My best friend’s daughter just turned two, and her vocabulary increases substantially every day. I’m fortunate enough to get to see little Sylvia all the time, and her answers to my questions continue to get lengthier and more impressive. And I’m learning things, too (although not nearly as quickly as she is, made clear by the fact that she can do things with my cell phone that I cannot). Mostly, I’m learning how to ask the right questions.
Last week, Sylvia saw me eating avocado and asked for some. She took a bite and crinkled her nose. I asked her if it was yucky, and she nodded. Then she reached for more. So I asked, “How does the avocado taste?” and she replied, “Deeeee-licious!” with a mushy green smile. Likewise, if I ask to see what she’s holding, inevitably the answer is “no!” accompanied by a pre-emptive temper tantrum; however, if I ask if she can show me how to do something with what she has in her hands, she’s all smiles and sharing. If I keep with it, I might successfully pass this Communicating with Toddlers 101 class.
Clearly, asking the right question matters. I’ve taken plenty of phone surveys where some friendly but detached voice on the other end of the line asks me about my last customer service experience with a set of yes and no or Likert Scale questions. I always hang up dissatisfied that I didn’t have the opportunity to tell them about the real issues on my mind, and knowing that the limited answers they collected from me don’t reflect my real experience or my true feelings. And they should be dissatisfied with that, too—why spend the time and energy to ask the questions if the feedback you get isn’t going to help you understand the true sentiments of your customers?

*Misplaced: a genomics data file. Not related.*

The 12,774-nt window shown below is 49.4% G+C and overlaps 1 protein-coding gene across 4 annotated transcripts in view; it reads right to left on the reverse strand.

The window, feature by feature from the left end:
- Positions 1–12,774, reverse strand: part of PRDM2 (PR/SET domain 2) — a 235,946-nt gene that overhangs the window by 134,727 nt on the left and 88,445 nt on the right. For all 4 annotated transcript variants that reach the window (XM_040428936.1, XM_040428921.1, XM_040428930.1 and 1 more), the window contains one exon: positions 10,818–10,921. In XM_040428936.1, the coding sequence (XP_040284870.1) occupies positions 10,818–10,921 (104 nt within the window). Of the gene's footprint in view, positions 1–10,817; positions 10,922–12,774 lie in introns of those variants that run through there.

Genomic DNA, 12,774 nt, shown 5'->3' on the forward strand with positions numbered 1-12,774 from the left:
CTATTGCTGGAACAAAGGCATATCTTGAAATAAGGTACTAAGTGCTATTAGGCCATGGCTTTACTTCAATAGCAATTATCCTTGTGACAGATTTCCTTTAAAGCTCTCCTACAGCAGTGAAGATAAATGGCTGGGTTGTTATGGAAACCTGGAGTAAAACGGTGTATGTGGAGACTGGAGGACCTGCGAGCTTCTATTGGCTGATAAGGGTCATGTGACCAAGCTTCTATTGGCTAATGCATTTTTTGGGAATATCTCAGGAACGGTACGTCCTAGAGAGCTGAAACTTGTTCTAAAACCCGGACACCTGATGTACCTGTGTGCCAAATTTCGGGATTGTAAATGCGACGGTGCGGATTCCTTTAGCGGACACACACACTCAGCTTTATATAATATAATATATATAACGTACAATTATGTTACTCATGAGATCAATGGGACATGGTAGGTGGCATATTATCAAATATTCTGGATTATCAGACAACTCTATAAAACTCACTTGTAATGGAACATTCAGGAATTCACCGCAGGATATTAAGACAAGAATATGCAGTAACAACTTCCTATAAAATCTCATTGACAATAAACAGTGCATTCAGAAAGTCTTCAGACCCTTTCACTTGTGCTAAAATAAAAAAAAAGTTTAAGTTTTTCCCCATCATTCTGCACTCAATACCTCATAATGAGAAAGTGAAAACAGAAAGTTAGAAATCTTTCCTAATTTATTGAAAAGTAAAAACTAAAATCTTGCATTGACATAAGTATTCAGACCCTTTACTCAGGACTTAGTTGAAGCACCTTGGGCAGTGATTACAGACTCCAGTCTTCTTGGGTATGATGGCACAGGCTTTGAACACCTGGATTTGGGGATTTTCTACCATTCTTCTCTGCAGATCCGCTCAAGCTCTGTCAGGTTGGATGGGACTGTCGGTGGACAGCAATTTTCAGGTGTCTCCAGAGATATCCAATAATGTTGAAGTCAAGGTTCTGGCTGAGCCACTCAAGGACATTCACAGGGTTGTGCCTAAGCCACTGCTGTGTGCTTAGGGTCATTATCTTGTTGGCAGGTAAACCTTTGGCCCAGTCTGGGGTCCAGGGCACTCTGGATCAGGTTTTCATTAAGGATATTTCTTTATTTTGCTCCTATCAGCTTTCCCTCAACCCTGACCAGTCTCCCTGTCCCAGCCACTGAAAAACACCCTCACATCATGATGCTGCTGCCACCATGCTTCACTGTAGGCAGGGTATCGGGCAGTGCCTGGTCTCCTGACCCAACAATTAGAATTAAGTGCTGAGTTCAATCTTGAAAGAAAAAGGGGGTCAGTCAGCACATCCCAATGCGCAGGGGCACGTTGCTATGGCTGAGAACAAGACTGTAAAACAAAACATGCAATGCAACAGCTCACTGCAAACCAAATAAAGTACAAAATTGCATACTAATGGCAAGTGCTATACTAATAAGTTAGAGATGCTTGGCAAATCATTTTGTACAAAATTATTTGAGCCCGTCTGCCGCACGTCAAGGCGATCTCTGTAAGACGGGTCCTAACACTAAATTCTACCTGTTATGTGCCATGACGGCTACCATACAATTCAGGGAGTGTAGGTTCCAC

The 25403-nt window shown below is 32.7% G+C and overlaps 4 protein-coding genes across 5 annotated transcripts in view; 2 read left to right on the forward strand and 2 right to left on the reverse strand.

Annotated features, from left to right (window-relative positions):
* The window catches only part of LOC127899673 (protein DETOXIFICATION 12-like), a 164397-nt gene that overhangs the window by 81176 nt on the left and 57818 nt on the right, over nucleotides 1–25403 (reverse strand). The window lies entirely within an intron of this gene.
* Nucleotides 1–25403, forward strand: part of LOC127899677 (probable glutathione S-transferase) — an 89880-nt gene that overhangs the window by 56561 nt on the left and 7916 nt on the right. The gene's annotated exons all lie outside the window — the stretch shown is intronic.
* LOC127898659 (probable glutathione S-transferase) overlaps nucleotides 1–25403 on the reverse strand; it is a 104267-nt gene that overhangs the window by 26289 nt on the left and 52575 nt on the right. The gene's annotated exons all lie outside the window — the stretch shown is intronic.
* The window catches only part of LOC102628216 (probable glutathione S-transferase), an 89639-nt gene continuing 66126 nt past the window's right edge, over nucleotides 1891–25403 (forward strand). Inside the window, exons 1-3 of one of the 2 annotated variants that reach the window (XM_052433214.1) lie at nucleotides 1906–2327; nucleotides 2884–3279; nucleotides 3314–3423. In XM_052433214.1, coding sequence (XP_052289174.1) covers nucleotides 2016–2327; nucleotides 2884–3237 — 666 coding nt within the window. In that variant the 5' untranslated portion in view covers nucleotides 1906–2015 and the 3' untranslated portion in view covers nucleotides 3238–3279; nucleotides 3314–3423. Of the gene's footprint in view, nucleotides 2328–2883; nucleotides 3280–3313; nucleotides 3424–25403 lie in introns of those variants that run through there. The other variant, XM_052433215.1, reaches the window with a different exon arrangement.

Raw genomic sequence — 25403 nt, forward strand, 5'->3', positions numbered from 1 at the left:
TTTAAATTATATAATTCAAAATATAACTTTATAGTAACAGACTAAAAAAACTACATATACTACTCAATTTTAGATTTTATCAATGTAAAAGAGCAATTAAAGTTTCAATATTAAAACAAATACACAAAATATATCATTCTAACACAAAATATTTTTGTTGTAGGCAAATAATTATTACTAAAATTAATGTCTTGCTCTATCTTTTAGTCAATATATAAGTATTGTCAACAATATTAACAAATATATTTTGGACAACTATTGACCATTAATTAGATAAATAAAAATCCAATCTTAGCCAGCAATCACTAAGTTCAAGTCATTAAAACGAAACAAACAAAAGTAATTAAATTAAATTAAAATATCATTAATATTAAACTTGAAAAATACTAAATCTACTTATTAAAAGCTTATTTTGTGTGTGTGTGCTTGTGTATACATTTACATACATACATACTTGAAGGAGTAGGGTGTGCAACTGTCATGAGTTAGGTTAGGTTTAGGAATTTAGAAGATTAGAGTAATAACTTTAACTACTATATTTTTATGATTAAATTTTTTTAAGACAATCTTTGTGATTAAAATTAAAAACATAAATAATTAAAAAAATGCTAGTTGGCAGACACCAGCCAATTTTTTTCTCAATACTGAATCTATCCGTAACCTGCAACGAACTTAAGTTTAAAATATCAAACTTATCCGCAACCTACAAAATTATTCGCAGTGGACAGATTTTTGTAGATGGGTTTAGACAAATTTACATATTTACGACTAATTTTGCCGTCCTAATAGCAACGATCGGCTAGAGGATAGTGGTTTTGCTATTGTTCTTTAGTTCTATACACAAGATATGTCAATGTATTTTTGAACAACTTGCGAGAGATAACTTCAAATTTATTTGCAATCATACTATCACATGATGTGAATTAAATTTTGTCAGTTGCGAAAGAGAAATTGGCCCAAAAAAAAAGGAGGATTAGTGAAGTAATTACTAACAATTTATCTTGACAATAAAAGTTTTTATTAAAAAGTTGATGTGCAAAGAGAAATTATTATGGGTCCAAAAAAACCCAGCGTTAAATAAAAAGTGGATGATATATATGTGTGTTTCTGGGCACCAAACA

In health care, we understand that patient feedback is important to the success of providers, clinics, and hospitals—to the success of our overall health care system; however, we have a long way to go to ensure we’re asking the right questions. We ask if patients were satisfied with their visit, if their doctor explained their diagnosis, if they received high quality care, among other well-intentioned questions. We assume that patients’ answers will give us insight into how good a job we’re doing and help us improve in areas of weakness. It’s also a point of pride for those providers and places of care that receive good feedback. However, these questions ultimately don’t tell us if we accomplished our primary goal—did the patient actually get care or advice that will help improve their health? They also rely on nebulous concepts like ‘satisfaction’ and ‘quality’ which mean very different things to each individual. If we ask if a patient’s hospital room had enough privacy, and they say “yes,” although in reality, they were scared to death in that hospital room by themselves, that answer gets recorded as a “yes,” instead of the more nuanced, “patients left alone in a room with a scary diagnosis may be terrified.” If we ask if a provider communicated well, and the patient says the provider asked them plenty of questions and gave them information, but never actually looked them in the eye, that, too, might be recorded as a “yes,” when it should not be.
Whether its kids, customers, or patients, when you ask the wrong question, or ask the right question in the wrong way, the answers you get are incomplete. The good news is that we’ve embraced the idea that we must ask for feedback from those we serve; the challenge now is to ensure we are asking for the kind of feedback we really need, and allowing for nuanced responses, not just “yes,” “no,” or a number on an arbitrary scale.
When I ask Sylvia the right questions, we are both happier with the interaction and it gives us something to build on. That’s important because I hear Communicating with Teenagers is a much more rigorous course. Hopefully we’ll be prepared for the challenge!